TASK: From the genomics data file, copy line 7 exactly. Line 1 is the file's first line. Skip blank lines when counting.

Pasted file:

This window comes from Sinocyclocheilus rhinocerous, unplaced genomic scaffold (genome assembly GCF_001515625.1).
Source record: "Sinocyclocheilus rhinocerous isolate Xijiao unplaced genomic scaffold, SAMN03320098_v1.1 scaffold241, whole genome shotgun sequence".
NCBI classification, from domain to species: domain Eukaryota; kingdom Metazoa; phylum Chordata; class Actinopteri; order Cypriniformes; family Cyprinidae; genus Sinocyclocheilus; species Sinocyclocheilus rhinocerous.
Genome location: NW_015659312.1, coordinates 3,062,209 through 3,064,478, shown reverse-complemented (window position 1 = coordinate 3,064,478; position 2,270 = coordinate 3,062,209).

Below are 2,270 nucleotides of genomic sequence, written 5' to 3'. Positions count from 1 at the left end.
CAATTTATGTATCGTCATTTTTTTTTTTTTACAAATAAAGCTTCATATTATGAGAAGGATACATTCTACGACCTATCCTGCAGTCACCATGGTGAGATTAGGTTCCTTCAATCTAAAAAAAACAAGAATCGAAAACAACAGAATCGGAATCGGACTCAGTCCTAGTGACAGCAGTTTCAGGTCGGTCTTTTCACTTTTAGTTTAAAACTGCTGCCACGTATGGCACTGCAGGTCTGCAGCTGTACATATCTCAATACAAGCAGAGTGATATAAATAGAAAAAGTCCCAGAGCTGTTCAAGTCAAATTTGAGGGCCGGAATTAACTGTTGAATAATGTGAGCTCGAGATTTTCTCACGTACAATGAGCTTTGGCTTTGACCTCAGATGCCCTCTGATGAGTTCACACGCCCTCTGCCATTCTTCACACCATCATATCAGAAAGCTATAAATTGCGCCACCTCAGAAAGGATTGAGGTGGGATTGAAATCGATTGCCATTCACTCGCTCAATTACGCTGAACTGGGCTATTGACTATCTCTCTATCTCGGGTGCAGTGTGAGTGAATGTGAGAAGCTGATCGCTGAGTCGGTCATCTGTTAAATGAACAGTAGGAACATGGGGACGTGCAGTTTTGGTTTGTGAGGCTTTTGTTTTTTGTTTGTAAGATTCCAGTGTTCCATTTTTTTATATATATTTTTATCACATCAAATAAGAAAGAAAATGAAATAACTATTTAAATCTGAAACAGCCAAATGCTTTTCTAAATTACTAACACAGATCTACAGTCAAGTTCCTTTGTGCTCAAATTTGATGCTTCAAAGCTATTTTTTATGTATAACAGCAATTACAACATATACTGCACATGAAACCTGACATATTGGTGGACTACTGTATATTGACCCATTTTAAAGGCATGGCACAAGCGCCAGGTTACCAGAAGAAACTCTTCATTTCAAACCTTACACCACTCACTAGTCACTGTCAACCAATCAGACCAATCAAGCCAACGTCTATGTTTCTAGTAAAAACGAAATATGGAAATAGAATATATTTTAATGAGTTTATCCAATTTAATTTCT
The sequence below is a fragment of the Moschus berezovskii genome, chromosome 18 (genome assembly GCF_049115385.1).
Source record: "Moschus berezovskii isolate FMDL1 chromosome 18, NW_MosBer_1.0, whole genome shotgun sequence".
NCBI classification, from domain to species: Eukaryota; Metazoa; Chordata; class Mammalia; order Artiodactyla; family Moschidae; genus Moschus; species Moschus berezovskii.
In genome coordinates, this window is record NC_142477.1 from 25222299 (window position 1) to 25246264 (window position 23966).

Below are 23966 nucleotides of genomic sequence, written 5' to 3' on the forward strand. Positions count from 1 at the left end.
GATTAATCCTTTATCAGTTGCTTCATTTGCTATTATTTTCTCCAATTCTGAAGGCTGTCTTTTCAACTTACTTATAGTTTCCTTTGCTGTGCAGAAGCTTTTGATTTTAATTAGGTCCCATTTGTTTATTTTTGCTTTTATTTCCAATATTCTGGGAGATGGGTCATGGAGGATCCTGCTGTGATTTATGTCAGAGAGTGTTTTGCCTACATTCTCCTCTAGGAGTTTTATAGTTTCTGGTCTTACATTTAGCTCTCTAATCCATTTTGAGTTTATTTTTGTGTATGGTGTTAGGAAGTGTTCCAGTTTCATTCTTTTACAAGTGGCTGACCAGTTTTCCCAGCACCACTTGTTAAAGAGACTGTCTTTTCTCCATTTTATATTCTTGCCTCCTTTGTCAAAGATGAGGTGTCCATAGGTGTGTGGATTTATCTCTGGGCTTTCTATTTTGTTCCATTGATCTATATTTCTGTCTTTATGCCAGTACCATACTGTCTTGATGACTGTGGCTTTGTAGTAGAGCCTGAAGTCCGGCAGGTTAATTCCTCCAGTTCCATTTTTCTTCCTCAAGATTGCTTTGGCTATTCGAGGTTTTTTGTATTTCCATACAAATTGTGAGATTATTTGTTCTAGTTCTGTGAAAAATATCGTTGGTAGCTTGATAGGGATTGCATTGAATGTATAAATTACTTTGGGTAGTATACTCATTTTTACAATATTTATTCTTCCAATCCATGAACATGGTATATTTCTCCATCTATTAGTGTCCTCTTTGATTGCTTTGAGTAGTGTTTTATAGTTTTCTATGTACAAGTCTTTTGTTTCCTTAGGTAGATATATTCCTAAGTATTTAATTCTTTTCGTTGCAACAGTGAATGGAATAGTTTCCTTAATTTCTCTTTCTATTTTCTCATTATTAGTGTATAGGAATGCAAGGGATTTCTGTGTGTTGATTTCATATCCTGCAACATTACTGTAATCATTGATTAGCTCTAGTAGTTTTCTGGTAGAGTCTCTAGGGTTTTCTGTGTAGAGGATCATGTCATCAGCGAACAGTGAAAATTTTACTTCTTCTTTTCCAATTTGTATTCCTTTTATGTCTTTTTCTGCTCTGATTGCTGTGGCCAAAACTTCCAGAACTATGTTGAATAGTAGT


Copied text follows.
The sequence below is a fragment of the Moschus berezovskii genome, chromosome 18 (genome assembly GCF_049115385.1).